A business guide to energy saving

This is a short guide created to identify actions that you can make in your business that will result in energy and cost savings that can be easily applied with little or no cost. Almost all businesses could use less energy, even low and no-cost actions can reduce energy costs by at least 10% and produce quick returns.

Look around your business

If you want to identify the areas where it is possible to make energy savings, it is essential to start by looking at the area it is currently used. Have a walk around the office in an attempt to recognise what areas are wasting energy and what your opportunities for saving are.

The areas to look at are heating lighting, office equipment, and if applicable, factory and warehouse equipment. Every businesses pattern of energy use differs throughout the day, so it is useful to conduct a series of different walk rounds and to vary the times that they are carried out. By doing this, you will see a clearer picture of when and where energy might be wasted. Comparing the findings of the walk around with meter data that will help to pinpoint areas of high energy use. It is very important to prioritise energy saving actions once they have been identified rather that attempting to tackle them all at once. We find that those with the biggest saving potential or least disruption to the business will help you decide this. In future, plan walk rounds when the clocks change and remember to adjust your heating controls at these times.


When on your walk round, consider what type of fluorescent tubes you have in use. Research different lighting options, for example 26 mm diameter slim line florescent tubes use 10% less electricity and are cheaper to buy than 38mm tubes. Further savings? Install new high frequency fluorescent lightening that eliminates flickers and hum, extends lamp life and can often reduce consumption by around 25%.

Such a simple tip like checking whether lamp, fittings and roof lights are clean can help make significant energy savings as dirty shades can greatly reduce lighting levels.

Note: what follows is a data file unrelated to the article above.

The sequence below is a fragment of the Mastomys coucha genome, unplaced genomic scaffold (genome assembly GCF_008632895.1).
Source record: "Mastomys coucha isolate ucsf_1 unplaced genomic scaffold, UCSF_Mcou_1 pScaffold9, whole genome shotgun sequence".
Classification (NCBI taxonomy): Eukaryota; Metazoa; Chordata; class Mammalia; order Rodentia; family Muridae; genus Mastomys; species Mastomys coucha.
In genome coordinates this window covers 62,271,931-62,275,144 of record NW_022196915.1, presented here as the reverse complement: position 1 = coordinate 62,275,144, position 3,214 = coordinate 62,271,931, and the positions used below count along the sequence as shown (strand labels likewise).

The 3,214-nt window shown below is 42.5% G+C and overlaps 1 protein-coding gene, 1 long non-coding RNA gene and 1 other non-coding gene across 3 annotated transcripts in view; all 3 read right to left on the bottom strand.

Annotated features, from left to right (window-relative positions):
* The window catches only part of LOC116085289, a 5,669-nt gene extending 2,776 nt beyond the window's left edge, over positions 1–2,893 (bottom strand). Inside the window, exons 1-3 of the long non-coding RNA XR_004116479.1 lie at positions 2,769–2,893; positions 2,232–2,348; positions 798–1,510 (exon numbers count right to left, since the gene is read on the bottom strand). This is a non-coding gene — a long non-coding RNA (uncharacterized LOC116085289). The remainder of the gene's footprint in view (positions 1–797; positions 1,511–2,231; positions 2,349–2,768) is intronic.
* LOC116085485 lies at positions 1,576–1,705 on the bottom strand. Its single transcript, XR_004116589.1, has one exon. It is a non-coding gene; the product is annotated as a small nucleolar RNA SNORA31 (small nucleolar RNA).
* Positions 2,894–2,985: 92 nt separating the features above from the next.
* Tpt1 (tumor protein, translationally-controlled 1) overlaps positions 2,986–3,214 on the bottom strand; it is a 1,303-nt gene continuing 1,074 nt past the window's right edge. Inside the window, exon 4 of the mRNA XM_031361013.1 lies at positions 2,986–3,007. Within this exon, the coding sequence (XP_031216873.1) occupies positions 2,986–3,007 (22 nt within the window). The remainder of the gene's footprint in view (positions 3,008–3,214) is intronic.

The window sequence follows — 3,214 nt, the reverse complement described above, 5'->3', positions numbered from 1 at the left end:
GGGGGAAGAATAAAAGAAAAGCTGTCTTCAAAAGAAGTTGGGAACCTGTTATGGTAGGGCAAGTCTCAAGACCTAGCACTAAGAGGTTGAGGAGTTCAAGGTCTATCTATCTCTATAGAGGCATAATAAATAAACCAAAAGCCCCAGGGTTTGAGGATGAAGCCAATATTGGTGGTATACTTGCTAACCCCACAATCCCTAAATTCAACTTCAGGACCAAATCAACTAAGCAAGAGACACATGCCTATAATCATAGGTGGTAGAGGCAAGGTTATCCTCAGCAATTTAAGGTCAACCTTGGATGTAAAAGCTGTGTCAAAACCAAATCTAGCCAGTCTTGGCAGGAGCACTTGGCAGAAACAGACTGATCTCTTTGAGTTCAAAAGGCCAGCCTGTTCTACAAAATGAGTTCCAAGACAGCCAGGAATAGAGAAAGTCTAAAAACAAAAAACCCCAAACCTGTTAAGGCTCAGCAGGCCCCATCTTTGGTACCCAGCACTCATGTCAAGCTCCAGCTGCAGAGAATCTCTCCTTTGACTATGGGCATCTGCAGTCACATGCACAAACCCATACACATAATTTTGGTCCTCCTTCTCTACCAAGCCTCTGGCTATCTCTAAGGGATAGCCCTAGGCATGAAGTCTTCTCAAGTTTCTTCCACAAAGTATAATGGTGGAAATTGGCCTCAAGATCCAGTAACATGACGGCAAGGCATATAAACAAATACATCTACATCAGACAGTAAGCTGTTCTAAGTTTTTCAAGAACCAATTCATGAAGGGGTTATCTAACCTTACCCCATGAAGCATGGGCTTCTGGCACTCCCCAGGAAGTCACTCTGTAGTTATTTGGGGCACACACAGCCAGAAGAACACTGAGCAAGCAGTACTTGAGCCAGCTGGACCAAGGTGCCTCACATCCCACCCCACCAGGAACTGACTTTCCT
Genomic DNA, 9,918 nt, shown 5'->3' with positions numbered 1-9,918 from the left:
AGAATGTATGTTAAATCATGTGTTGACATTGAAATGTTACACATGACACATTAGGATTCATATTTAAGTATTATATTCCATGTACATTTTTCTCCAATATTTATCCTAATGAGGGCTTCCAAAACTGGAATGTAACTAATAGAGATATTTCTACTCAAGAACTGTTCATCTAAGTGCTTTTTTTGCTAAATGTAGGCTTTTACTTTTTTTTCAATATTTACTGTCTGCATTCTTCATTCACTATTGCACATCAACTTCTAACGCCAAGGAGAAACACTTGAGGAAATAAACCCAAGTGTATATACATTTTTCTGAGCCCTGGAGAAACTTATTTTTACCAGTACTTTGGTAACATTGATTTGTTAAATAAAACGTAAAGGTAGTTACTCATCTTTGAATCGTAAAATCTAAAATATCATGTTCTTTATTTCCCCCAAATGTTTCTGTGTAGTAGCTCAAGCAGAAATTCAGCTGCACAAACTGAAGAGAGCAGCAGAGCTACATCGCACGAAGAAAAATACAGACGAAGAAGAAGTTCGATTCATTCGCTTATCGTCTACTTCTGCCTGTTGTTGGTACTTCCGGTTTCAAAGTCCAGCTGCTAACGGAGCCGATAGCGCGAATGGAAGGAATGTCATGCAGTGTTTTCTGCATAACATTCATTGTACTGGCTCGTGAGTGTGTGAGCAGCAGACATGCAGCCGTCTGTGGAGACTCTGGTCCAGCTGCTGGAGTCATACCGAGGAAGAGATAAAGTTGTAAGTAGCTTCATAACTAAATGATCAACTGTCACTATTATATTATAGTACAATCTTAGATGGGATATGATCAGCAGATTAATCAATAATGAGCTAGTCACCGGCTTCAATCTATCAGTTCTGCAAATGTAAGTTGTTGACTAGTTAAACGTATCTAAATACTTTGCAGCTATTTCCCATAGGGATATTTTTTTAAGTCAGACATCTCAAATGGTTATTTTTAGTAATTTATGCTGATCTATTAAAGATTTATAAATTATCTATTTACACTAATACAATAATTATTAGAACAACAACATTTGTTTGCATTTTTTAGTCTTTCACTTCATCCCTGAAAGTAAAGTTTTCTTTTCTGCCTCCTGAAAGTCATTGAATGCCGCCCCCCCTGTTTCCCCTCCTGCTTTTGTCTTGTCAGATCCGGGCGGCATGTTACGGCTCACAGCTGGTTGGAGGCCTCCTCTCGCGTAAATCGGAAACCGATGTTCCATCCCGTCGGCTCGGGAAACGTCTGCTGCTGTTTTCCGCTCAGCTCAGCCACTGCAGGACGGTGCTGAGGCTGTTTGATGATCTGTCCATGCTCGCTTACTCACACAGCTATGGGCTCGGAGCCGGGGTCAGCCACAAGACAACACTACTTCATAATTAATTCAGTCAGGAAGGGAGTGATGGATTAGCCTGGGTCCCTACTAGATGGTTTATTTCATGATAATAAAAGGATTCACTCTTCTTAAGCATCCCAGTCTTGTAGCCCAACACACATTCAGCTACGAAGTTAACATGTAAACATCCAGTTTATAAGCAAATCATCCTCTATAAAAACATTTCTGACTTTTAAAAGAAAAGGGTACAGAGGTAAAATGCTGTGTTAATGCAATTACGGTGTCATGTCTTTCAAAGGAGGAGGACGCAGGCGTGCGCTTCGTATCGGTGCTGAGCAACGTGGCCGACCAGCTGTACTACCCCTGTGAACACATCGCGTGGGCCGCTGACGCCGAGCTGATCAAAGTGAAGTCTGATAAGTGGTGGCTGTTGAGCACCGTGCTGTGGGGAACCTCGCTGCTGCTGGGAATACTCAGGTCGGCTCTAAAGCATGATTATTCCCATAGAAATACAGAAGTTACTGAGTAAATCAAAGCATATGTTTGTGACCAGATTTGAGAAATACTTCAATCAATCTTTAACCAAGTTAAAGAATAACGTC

Overheating occurs because we heat areas that do not need to be warmed. For example, are you keeping your corridors warm? Overheating can also be the result of poor control of heating systems. Avoiding as much heat loss as possible through improving insulation and draught control can also significantly cut heating bills.

  • By maintaining your boiler, heating costs can reduce by about 30%. Ensure that your heaters and boilers are serviced at least annually and are adjusted for optimum efficiency.
  • One of the most expensive sources of energy are portable heaters. If you do have to run them, install a time switch so they turn themselves off after a set time period.
  • Avoid heaters and air conditioning units operating in the same space. Simultaneous heating and cooling of a space is commonplace and wastes money. Set a 'dead band' of 5°C between heating and cooling to avoid that happening.
  • Consider installing local instantaneous water heater where small quantities of hot water are required a long way from the main heating plant. This may also let the boiler to be switched off in the summer.
  • Insulate all hot water tanks, boilers, valves and pipework unless they provide useful heat to occupied spaces.
  • Consider whether all areas have the same heating requirements – consider heating your building in zones. Areas such as storerooms, corridors or areas where there is a high level of physical activity require less heat.
  • Think about your thermostats – they should generally be set at 19-20°C. Are they placed in the right location? Ideally this is away from draughts and direct sunlight.
  • Time controls – are you using them correctly? Is the heating only coming on when you need?


  • Make sure your computers have in-built energy saving features – the best known one is ENERGY STAR rating, whereby equipment automatically enters a low power mode after a pre-set amount of time
  • Keep in mind that screensavers do not save energy. They only save the screen image from burning when the image does not change for a long period.
  • Don't leave your computers running. Switching computers off at nights and weekends can reduce their energy consumption by 75%. Amazingly if you were to turn the monitor off when it's not being used (lunchtime, away to a meeting, etc.) and standby is activated energy consumption is then reduced to 90% per year.
  • A photocopier left on overnight uses enough energy to make over 5,000 A4 copies. Turn it off!
  • Place any photocopiers in areas that are naturally ventilated where possible. This will help avoid any air conditioning plant having to compensate for the associated heat gains.


  • Is your compressor running? Many factories will run their compressor for most of the day… even when this isn't needed and are blissfully unaware of how much this is costing them. Encourage staff to switch off the compressor when not in use.
  • Switch off any electrical equipment that doesn't have to be on.
  • Have a Higher Efficiency Motor fitted – these now cost no more than a normal motor and can save you 3-5% of your running cost.
  • Do you have Variable Speed Drives fitted to equipment? In many cases, using a VSD to reduce the speed of a pump or a fan by just 20% can halve its running cost.